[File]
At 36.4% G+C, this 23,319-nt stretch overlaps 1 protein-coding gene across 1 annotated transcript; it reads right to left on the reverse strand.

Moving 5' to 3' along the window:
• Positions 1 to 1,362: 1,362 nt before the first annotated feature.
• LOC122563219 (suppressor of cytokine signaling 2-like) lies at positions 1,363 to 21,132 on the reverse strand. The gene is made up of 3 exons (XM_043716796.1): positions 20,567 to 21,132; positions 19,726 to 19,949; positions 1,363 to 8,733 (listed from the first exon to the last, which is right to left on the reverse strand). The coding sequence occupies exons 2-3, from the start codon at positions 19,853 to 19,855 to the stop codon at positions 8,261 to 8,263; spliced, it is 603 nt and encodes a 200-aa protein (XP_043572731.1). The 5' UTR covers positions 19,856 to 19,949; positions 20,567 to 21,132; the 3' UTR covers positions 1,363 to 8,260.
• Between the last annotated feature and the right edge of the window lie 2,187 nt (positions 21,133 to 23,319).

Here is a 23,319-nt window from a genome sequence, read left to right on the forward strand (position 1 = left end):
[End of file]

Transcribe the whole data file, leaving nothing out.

At 36.4% G+C, this 23,319-nt stretch overlaps 1 protein-coding gene across 1 annotated transcript; it reads right to left on the reverse strand.

Moving 5' to 3' along the window:
• Positions 1 to 1,362: 1,362 nt before the first annotated feature.
• LOC122563219 (suppressor of cytokine signaling 2-like) lies at positions 1,363 to 21,132 on the reverse strand. The gene is made up of 3 exons (XM_043716796.1): positions 20,567 to 21,132; positions 19,726 to 19,949; positions 1,363 to 8,733 (listed from the first exon to the last, which is right to left on the reverse strand). The coding sequence occupies exons 2-3, from the start codon at positions 19,853 to 19,855 to the stop codon at positions 8,261 to 8,263; spliced, it is 603 nt and encodes a 200-aa protein (XP_043572731.1). The 5' UTR covers positions 19,856 to 19,949; positions 20,567 to 21,132; the 3' UTR covers positions 1,363 to 8,260.
• Between the last annotated feature and the right edge of the window lie 2,187 nt (positions 21,133 to 23,319).

Here is a 23,319-nt window from a genome sequence, read left to right on the forward strand (position 1 = left end):